From Gary Sinise

“Back in the 80’s I saw first-hand the struggles our Vietnam veterans, some on my wife’s side of our family, were going through when returning from war to a nation that was divided and it stuck with me,” Sinise said. “After the war in Vietnam our veterans did not get the welcome back or the help they so desperately needed following their service.
“I have met too many veterans from the Vietnam war who are fighting those demons still today, and the lack of support they received upon returning home only amplified this pain. When we began deploying to Afghanistan and Iraq I felt there was a role for me to play in trying to ensure that today’s veteran would have the support and appreciation they deserved before, during and after the battle. Since the attacks on September 11th, 2001, almost 3 million Americans have been deployed to war zones across the globe, and this has taken a tremendous toll on our nation’s heroes in terms of both visible and invisible wounds. Nearly 1 out of every 3 of those deployed are dealing with traumatic brain injuries and post-traumatic stress. An estimated 30% of our nation’s first responders are also experiencing symptoms of depression and post-traumatic stress.” – Gary Sinise

All gave some, some gave all never judge a book by it’s cover.

MACV-SOG’S John Kedenburg posthumously receives the Medal of Honor.

On June 14, 1968 Recon Team Nevada was running for it’s life. The team had just had a violent firefight with NVA forces near highway 110 and had a estimated 500 man battalion on their tail.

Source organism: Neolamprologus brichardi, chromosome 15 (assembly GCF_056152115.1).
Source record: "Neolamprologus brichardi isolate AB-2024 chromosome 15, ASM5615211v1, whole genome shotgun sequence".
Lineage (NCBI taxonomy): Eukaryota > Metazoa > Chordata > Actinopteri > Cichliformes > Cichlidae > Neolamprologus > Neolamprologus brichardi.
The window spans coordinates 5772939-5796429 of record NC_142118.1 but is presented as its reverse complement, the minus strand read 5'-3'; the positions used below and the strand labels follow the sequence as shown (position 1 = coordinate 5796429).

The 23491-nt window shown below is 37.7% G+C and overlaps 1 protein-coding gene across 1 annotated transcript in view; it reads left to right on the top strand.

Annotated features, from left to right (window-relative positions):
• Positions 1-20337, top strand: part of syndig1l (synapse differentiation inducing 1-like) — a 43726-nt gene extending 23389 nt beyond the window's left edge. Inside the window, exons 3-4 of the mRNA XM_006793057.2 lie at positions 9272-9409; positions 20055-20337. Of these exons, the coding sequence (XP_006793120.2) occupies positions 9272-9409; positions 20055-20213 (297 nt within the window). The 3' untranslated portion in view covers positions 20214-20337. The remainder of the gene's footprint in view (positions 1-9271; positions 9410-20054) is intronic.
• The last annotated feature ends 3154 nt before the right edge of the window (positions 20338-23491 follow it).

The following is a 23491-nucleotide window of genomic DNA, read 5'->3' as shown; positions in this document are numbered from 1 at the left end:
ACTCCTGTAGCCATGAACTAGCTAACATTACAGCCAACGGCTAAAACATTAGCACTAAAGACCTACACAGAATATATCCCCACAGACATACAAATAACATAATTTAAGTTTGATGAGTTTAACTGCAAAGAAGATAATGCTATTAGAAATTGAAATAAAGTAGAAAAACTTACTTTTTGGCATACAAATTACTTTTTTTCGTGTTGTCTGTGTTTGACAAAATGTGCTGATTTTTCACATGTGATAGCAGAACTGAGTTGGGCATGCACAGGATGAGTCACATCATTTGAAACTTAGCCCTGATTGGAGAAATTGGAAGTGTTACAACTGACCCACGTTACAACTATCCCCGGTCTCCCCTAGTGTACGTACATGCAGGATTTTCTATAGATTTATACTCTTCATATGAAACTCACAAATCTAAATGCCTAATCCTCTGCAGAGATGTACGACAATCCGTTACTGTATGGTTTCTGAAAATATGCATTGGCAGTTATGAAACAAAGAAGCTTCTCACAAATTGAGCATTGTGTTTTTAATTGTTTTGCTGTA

The team is eventually encircled but due to the leadership of John Kendenburg, the team managed to shoot their way out of the trap. The team resumed their getaway with the NVA hot on their heels. Anytime the SOG men stopped to catch their breath and check their status the enemy caught up and another fierce firefight would ensue. Seeing that this couldn’t continue, Kedenburgh sent his men on ahead of him to an area to be extracted via rope.

As his men went on ahead , Kedenburg fought ” a gallant rear guard action against the pursing enemy” like a one man army. He put up such a aggressive fight that he was able to break contact and join up with the men at the pick up where he learned one of the indigenous team members was missing. Finding a hole in the canopy of the jungle he radioed for the helicopters to drop McGuire rigs for men since landing was not possible and time was running out to find a landing zone.

“A Huey dropped ropes, and lifted away four men. A second Huey dropped ropes. and Kedenburg and his last three men climbed into the four McGuire rigs. Then the NVA troops broke though supporting aerial fire just as RT Nevada’s missing Yard arrived, drawn by the sound of the helicopter.”